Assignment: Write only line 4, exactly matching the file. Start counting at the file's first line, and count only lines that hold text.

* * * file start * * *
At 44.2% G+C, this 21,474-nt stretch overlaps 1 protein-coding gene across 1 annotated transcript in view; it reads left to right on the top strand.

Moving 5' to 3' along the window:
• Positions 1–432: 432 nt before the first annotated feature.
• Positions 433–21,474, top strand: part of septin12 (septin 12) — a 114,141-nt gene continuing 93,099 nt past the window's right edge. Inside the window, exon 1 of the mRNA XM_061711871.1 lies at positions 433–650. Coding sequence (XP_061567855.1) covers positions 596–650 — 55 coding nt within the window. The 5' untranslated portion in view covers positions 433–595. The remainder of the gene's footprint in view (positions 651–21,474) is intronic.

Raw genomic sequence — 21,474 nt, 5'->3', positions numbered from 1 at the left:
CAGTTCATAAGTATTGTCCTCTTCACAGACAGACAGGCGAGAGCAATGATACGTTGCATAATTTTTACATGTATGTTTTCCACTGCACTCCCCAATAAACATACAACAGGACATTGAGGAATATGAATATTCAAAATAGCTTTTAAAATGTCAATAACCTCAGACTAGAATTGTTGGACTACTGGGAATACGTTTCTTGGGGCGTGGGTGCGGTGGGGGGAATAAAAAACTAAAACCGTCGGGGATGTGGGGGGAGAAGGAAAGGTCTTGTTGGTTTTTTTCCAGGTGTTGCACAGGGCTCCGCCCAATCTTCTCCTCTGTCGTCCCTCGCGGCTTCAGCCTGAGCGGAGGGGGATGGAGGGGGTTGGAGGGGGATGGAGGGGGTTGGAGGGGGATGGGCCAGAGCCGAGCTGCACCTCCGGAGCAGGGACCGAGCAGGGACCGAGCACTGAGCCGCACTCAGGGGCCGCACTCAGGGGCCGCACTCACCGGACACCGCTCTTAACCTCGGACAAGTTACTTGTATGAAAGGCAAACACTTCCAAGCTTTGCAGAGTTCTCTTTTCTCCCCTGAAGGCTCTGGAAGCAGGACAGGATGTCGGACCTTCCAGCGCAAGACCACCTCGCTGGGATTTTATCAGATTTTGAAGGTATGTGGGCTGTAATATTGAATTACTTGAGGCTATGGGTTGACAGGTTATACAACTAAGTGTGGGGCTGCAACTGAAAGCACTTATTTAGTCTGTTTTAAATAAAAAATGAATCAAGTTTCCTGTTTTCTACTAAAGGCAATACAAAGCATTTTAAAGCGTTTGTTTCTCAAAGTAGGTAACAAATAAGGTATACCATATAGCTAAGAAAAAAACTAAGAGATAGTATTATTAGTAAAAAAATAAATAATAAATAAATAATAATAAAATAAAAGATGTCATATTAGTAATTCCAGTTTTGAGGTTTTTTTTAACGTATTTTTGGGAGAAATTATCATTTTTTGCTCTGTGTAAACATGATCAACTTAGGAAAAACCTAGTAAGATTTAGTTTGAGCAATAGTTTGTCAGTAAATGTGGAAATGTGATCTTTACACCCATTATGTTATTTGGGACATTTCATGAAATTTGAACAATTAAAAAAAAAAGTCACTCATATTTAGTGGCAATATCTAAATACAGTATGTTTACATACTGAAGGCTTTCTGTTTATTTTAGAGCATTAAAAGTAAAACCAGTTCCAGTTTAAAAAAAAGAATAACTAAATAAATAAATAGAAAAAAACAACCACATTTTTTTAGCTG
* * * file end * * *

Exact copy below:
• Positions 433–21,474, top strand: part of septin12 (septin 12) — a 114,141-nt gene continuing 93,099 nt past the window's right edge. Inside the window, exon 1 of the mRNA XM_061711871.1 lies at positions 433–650. Coding sequence (XP_061567855.1) covers positions 596–650 — 55 coding nt within the window. The 5' untranslated portion in view covers positions 433–595. The remainder of the gene's footprint in view (positions 651–21,474) is intronic.